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NPR and KMUW are thoroughly committed to monitoring COVID-19 activity and its potential impact on your lives. We are continually updating kmuw.org with the latest news.

Sedgwick County Confirms First Case Of COVID-19

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Jasleen Kaur
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flickr Creative Commons

Sedgwick County has confirmed its first presumptive-positive case of COVID-19.

County officials say the patient is a woman over the age of 60. She is currently in isolation at home. The county is giving no other details about the woman’s identity.

The woman went to her physician Wednesday with fever, shortness of breath and a cough, Sedgwick County Health Director Adrienne Byrne said during a news conference Thursday night. A sample was sent to the state lab in Topeka for testing and came back positive Thursday afternoon.

It’s unknown whether the woman had recently traveled, Byrne said. The woman’s close contacts have been notified and are quarantining themselves.

Sedgwick County Commission Chairman Pete Meitzner said it’s a “blessing” Wichita has gone so long without a confirmed case of COVID-19.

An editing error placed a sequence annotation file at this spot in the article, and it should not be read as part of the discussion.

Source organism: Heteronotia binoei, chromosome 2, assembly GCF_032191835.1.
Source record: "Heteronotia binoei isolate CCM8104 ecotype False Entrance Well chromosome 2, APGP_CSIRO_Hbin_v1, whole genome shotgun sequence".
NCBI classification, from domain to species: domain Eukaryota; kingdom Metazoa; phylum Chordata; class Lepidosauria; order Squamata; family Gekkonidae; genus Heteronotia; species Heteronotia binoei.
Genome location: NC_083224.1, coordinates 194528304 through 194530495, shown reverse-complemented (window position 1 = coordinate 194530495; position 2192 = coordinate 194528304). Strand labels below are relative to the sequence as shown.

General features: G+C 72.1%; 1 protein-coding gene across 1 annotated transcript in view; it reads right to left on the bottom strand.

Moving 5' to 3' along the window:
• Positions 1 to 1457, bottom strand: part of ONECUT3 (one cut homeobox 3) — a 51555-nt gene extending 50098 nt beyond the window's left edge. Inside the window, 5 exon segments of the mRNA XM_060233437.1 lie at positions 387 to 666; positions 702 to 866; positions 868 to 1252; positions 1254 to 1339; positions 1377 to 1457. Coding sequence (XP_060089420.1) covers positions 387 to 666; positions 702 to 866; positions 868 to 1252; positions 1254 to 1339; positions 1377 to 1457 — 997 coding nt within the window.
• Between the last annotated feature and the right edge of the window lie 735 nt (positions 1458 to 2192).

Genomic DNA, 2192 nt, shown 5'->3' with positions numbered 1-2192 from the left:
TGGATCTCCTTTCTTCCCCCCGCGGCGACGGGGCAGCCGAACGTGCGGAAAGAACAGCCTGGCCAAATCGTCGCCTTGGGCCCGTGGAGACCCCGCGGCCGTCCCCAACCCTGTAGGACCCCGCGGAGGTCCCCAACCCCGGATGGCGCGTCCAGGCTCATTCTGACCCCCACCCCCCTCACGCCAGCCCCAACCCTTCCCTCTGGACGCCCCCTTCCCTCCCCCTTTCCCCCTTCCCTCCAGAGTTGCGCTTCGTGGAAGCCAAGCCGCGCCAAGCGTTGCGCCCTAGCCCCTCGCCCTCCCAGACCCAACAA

“We knew eventually that we were going to have a positive case, and now that’s happened,” he said. “We’ll probably have another.”

This brings the number of confirmed cases of the disease in Kansas to 36. Sixteen are in Johnson County.

Earlier Thursday, Butler County announced its second case, a woman in her 60s who had recently traveled inside of the country. She is also in isolation and health officials are monitoring people she had contact with when she was infectious.

Byrne says testing supplies are limited, so testing is still being done only by appointment. Anyone experiencing symptoms is asked to call the county or, starting Friday, 211 to be screened before a health professional determines whether a test is needed.

Nadya Faulx is KMUW's Digital News Editor and Reporter, which means she splits her time between working on-air and working online, managing news on KMUW.org, Twitter, Facebook and Instagram. She joined KMUW in 2015 after working for a newspaper in western North Dakota. Before that she was a diversity intern at NPR in Washington, D.C.